“It can be difficult to measure oxygen diffusion in an oxide because atomically, all oxygen looks the same, whether it has diffused through the oxide crystal lattice or remained stationary,” Kaspar said. “In this study, we achieved greater understanding of the movement of oxygen by experiment with two types of oxygen, each chemically identical but each with different atomic weights.”

Last year, she co-authored another study reporting a new method to measure oxygen diffusion through solids using single crystalline thin films.

“The findings in the study are significant because in order to understand how to grow atomically precise materials, we must understand where and how atoms end up on a predetermined place on a substrate,” said Kaspar. “This will help us control and understand atom deposition.”

Los Alamos nuclear reactor project

Kaspar’s thin-film expertise also plays a role in a Los Alamos National Laboratory led research project that aims to understand how the extreme conditions encountered by materials in nuclear reactors—radiation, corrosive environments, high stresses, and high temperatures—combine to affect the material properties.

“Her participation is crucial,” said PNNL materials scientist Dan Schreiber, who oversees PNNL’s participation in an Energy Frontier Research Center project called FUTURE (Fundamental Understanding of Transport under Reactor Extremes). The Department of Energy’s (DOE’s) Basic Energy Sciences program oversees 41 Energy Frontier Research Center projects in 34 states.

Schreiber has worked with Kaspar since he arrived at the lab in 2011. “She is very methodical in her approach to a problem,” he said. “She approaches it with a very explicit research plan.”

Those characteristics contributed to the DOE selecting her as an official “detailee,” meaning that she provides expert scientific and technical advice to ensure effective management of the Synthesis and Processing Science Program within DOE’s Basic Energy Sciences portfolio.

She also brings her knack for explanation to audiences beyond DOE, with the help of marshmallows.

A marshmallow whoosh

On a late April day, Kaspar stood behind a display table in the lobby outside her ESC laboratory. The ESC, the $90 million center focused on scientific discovery in chemistry, materials science, and computing, had opened weeks before. On this day, Kaspar was poised in the lobby to help with the groundbreaking festivities for the nearby $75 million Grid Storage Launchpad.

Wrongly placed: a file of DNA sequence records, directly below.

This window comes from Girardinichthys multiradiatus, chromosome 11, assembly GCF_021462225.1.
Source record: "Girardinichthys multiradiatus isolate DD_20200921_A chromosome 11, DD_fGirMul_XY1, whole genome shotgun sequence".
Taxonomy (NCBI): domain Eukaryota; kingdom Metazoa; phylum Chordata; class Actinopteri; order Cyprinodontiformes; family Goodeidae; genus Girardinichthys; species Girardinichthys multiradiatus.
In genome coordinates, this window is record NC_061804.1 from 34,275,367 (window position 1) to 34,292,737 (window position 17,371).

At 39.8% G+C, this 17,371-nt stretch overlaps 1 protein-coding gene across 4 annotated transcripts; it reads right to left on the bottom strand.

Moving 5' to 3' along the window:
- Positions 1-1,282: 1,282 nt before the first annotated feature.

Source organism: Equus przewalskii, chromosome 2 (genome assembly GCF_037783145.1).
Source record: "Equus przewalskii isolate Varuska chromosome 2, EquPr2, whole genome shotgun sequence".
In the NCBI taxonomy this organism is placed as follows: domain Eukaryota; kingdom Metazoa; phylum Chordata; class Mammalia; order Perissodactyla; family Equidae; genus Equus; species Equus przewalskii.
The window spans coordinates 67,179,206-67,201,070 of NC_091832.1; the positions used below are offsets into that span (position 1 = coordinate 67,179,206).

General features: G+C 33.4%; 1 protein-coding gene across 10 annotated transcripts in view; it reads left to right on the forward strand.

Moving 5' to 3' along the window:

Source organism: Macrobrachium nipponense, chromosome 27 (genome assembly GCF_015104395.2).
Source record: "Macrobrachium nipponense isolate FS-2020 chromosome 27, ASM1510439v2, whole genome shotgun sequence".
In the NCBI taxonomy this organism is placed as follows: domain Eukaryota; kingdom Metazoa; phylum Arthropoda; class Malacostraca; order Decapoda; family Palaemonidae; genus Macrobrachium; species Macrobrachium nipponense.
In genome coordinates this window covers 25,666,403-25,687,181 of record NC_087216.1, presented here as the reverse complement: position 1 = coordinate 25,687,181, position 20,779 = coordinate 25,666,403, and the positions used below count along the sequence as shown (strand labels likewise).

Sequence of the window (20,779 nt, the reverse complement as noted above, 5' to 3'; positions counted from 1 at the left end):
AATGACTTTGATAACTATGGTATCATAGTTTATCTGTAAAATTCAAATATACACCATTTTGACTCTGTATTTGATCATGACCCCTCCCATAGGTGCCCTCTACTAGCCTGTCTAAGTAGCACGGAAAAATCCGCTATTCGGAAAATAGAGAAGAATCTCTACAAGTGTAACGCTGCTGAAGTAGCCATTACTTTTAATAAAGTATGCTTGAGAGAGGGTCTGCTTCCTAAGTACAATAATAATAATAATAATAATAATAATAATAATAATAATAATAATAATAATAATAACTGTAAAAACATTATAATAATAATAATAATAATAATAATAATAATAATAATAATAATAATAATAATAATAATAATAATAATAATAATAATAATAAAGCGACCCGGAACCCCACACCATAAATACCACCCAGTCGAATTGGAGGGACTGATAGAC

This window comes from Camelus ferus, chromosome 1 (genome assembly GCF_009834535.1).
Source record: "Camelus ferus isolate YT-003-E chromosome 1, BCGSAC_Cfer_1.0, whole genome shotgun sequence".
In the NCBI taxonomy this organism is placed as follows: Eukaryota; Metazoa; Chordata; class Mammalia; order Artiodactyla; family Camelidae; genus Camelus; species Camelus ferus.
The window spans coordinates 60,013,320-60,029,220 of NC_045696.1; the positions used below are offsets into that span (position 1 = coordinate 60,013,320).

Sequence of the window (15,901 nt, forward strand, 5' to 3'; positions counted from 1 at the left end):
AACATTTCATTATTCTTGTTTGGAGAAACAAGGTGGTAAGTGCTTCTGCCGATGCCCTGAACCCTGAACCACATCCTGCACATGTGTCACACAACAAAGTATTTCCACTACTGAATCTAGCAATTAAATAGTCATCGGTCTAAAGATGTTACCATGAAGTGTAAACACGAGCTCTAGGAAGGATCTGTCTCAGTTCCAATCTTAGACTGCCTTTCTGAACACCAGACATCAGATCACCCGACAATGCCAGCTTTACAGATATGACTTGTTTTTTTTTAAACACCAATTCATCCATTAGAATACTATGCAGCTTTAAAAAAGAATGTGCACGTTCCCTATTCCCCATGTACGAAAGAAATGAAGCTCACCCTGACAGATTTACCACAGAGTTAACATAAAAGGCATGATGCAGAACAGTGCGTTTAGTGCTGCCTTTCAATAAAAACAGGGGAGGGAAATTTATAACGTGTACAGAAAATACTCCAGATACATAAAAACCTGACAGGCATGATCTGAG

She presented a physics magic trick of sorts that she’d presented many times before. It’s a repeat crowd favorite. Youngsters passing through at PNNL’s Take Our Kids to Work Day have seen it. So have Congressional staff members. Marshmallows are involved. More importantly, so are the basics of an airless chamber.

Kaspar places two marshmallows in a desktop, portable vacuum chamber. She flips a switch to remove air from the chamber. The marshmallows then put on a show. They grow from their modest shape to nearly fill the circumference of the chamber as their internal air pockets expand. These giant marshmallows can’t be enjoyed, though, because the air pressure in the surrounding room is so strong that it’s impossible to remove the clear dome of the airless vacuum chamber. Introducing air back into the chamber, the marshmallows collapse into a shrunken, shriveled shape because their internal air pockets have popped and collapsed.

“Kids love these zombie marshmallows the best,” Kaspar said.

Contributing to STEM at PNNL

Groundbreaking materials research is Kaspar’s specialty. Conveying science to non-scientists—especially aspiring scientists—is her passion.

Soon after her arrival at PNNL, Kaspar looked for opportunities to work with area students. When PNNL introduced its STEM Ambassadors program, “Tiffany was one of the first persons to raise their hand and say, ‘I want to be part of that,’” said Karen Kniep Blanton, PNNL senior STEM education consultant.

“Tiffany is incredibly dedicated and skilled in sharing her science and work at the lab in engaging and easily understandable ways,” said Blanton. “She is able to adapt what she shares, depending on who is in front of her. So, she’s a hit at Kids Day and her messages equally resonate with sponsors, stakeholders, and other visitors to the lab.”

In 2020, Kaspar was awarded the PNNL Laboratory Director’s Award for Outstanding Contributions to STEM Education: Community Engagement & Outreach. Nomination letters pointed to her track record of science education, including the founding of a Tri-Cities based nonprofit to promote science engagement and outreach in the community as well as staging an annual “Celebration of Science” on Earth Day in 2017, 2018, and 2019 in John Dam Plaza in Richland.

In his nomination letter, PNNL senior research scientist Shuttha Shutthanandan wrote about Kaspar’s outreach efforts.

“I have had the opportunity to work with several scientists and professors,” wrote Shutthanandan, “but I can honestly say that none have exhibited such enthusiasm, devotion, and confidence as Tiffany.”

The award was an honor, Kaspar said, but her participation is “just a part of a larger community effort to introduce the wonder, excitement, and usefulness of science to a broad audience.

“I feel strongly that achieving a large and diverse scientific workforce requires effort all along the talent pipeline, starting with sparking kids’ interest in science from a young age,” she said. “And science won’t thrive in the U.S. unless everyone in the community, regardless of their technical expertise, understands that scientific endeavors underpin almost everything in our daily lives and will enable future U.S. innovation.”